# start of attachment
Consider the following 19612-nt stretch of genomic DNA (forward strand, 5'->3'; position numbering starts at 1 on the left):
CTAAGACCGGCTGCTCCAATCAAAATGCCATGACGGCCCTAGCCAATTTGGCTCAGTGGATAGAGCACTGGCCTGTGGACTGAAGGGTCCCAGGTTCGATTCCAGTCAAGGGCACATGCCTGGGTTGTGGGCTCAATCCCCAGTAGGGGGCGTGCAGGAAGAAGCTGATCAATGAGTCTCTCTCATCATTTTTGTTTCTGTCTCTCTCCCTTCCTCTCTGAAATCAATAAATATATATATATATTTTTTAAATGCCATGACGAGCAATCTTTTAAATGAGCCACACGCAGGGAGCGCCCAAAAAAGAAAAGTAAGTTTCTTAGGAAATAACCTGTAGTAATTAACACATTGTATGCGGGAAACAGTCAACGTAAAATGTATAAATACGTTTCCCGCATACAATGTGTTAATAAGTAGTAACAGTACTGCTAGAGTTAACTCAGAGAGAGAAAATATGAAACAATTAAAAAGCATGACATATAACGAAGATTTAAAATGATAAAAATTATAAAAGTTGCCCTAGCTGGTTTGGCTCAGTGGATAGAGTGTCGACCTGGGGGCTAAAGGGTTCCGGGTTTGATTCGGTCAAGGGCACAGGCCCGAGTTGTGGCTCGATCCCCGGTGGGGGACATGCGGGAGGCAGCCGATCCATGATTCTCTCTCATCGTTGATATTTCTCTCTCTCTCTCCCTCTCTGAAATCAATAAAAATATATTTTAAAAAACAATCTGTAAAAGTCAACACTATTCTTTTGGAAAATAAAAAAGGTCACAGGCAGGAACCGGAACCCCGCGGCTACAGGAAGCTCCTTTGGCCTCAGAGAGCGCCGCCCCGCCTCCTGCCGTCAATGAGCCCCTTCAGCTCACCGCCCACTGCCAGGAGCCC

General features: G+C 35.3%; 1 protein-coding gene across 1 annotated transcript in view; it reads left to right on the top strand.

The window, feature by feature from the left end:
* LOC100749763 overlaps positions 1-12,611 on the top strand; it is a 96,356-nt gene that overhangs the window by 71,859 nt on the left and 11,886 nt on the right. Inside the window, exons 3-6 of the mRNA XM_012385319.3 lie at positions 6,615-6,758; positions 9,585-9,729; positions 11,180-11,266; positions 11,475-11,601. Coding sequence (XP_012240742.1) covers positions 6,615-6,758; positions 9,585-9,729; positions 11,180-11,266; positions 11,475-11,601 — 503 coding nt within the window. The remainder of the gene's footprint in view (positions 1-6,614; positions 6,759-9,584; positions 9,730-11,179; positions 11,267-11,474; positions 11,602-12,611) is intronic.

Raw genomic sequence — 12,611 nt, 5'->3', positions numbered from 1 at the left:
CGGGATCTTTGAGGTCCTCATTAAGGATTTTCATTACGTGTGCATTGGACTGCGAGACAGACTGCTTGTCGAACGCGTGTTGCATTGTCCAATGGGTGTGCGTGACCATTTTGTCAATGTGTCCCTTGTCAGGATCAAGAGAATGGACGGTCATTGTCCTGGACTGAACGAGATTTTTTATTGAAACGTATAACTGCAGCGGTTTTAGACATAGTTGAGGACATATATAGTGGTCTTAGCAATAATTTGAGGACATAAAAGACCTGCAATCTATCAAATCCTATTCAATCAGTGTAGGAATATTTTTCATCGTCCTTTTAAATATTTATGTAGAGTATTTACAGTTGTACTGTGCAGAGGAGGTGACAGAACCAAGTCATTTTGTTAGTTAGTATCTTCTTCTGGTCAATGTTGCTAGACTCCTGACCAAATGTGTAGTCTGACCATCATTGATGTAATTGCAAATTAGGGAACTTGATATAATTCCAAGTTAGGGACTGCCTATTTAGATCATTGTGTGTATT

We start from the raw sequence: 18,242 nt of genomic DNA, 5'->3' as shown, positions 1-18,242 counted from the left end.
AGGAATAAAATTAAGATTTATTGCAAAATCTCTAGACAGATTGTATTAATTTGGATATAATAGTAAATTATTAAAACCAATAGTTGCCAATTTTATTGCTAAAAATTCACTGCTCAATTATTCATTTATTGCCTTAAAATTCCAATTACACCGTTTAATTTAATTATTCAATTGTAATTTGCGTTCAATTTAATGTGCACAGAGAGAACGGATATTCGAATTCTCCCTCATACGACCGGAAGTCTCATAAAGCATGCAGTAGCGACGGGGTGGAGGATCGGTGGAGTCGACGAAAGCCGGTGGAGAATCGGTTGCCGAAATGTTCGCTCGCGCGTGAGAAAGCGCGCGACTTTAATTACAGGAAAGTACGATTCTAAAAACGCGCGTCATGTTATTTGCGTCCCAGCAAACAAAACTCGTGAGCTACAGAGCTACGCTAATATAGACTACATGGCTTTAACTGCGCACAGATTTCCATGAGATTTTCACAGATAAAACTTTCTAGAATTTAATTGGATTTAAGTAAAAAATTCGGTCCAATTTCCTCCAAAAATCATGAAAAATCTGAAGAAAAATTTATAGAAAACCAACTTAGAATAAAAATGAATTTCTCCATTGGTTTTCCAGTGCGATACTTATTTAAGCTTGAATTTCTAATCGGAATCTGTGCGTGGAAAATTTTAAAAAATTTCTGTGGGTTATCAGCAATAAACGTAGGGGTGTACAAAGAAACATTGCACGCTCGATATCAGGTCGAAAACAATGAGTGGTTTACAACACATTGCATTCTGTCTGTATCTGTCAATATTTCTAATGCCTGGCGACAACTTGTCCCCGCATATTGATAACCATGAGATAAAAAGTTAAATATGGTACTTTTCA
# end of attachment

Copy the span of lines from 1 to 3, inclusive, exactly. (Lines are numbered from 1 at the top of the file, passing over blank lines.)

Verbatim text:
Consider the following 19612-nt stretch of genomic DNA (forward strand, 5'->3'; position numbering starts at 1 on the left):
CTAAGACCGGCTGCTCCAATCAAAATGCCATGACGGCCCTAGCCAATTTGGCTCAGTGGATAGAGCACTGGCCTGTGGACTGAAGGGTCCCAGGTTCGATTCCAGTCAAGGGCACATGCCTGGGTTGTGGGCTCAATCCCCAGTAGGGGGCGTGCAGGAAGAAGCTGATCAATGAGTCTCTCTCATCATTTTTGTTTCTGTCTCTCTCCCTTCCTCTCTGAAATCAATAAATATATATATATATTTTTTAAATGCCATGACGAGCAATCTTTTAAATGAGCCACACGCAGGGAGCGCCCAAAAAAGAAAAGTAAGTTTCTTAGGAAATAACCTGTAGTAATTAACACATTGTATGCGGGAAACAGTCAACGTAAAATGTATAAATACGTTTCCCGCATACAATGTGTTAATAAGTAGTAACAGTACTGCTAGAGTTAACTCAGAGAGAGAAAATATGAAACAATTAAAAAGCATGACATATAACGAAGATTTAAAATGATAAAAATTATAAAAGTTGCCCTAGCTGGTTTGGCTCAGTGGATAGAGTGTCGACCTGGGGGCTAAAGGGTTCCGGGTTTGATTCGGTCAAGGGCACAGGCCCGAGTTGTGGCTCGATCCCCGGTGGGGGACATGCGGGAGGCAGCCGATCCATGATTCTCTCTCATCGTTGATATTTCTCTCTCTCTCTCCCTCTCTGAAATCAATAAAAATATATTTTAAAAAACAATCTGTAAAAGTCAACACTATTCTTTTGGAAAATAAAAAAGGTCACAGGCAGGAACCGGAACCCCGCGGCTACAGGAAGCTCCTTTGGCCTCAGAGAGCGCCGCCCCGCCTCCTGCCGTCAATGAGCCCCTTCAGCTCACCGCCCACTGCCAGGAGCCC

General features: G+C 35.3%; 1 protein-coding gene across 1 annotated transcript in view; it reads left to right on the top strand.